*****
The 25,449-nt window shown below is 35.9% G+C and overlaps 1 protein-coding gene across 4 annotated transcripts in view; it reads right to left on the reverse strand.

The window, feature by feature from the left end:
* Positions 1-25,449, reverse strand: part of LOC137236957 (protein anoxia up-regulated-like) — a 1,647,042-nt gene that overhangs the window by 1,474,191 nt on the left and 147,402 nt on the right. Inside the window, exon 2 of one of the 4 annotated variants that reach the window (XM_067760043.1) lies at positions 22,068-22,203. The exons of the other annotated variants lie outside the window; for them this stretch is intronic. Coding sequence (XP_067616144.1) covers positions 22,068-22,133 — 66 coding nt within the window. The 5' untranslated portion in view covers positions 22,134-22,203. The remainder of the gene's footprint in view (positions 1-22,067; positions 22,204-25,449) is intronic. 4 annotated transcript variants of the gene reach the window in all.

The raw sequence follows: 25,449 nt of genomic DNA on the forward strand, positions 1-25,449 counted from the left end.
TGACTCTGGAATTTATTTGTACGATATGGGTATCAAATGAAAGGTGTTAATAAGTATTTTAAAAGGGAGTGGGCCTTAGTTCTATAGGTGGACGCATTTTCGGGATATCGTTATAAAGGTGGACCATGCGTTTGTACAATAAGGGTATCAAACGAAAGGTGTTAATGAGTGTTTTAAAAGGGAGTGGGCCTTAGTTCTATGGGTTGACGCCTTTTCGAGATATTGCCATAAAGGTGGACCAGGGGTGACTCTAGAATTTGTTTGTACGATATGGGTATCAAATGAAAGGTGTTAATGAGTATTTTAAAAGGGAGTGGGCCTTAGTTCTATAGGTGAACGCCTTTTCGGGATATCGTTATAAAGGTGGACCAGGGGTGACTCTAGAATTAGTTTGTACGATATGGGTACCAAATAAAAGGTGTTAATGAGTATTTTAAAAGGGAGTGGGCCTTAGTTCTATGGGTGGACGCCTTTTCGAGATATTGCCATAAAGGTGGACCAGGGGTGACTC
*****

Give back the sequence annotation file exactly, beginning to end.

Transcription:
The 25,449-nt window shown below is 35.9% G+C and overlaps 1 protein-coding gene across 4 annotated transcripts in view; it reads right to left on the reverse strand.

The window, feature by feature from the left end:
* Positions 1-25,449, reverse strand: part of LOC137236957 (protein anoxia up-regulated-like) — a 1,647,042-nt gene that overhangs the window by 1,474,191 nt on the left and 147,402 nt on the right. Inside the window, exon 2 of one of the 4 annotated variants that reach the window (XM_067760043.1) lies at positions 22,068-22,203. The exons of the other annotated variants lie outside the window; for them this stretch is intronic. Coding sequence (XP_067616144.1) covers positions 22,068-22,133 — 66 coding nt within the window. The 5' untranslated portion in view covers positions 22,134-22,203. The remainder of the gene's footprint in view (positions 1-22,067; positions 22,204-25,449) is intronic. 4 annotated transcript variants of the gene reach the window in all.

The raw sequence follows: 25,449 nt of genomic DNA on the forward strand, positions 1-25,449 counted from the left end.
TGACTCTGGAATTTATTTGTACGATATGGGTATCAAATGAAAGGTGTTAATAAGTATTTTAAAAGGGAGTGGGCCTTAGTTCTATAGGTGGACGCATTTTCGGGATATCGTTATAAAGGTGGACCATGCGTTTGTACAATAAGGGTATCAAACGAAAGGTGTTAATGAGTGTTTTAAAAGGGAGTGGGCCTTAGTTCTATGGGTTGACGCCTTTTCGAGATATTGCCATAAAGGTGGACCAGGGGTGACTCTAGAATTTGTTTGTACGATATGGGTATCAAATGAAAGGTGTTAATGAGTATTTTAAAAGGGAGTGGGCCTTAGTTCTATAGGTGAACGCCTTTTCGGGATATCGTTATAAAGGTGGACCAGGGGTGACTCTAGAATTAGTTTGTACGATATGGGTACCAAATAAAAGGTGTTAATGAGTATTTTAAAAGGGAGTGGGCCTTAGTTCTATGGGTGGACGCCTTTTCGAGATATTGCCATAAAGGTGGACCAGGGGTGACTC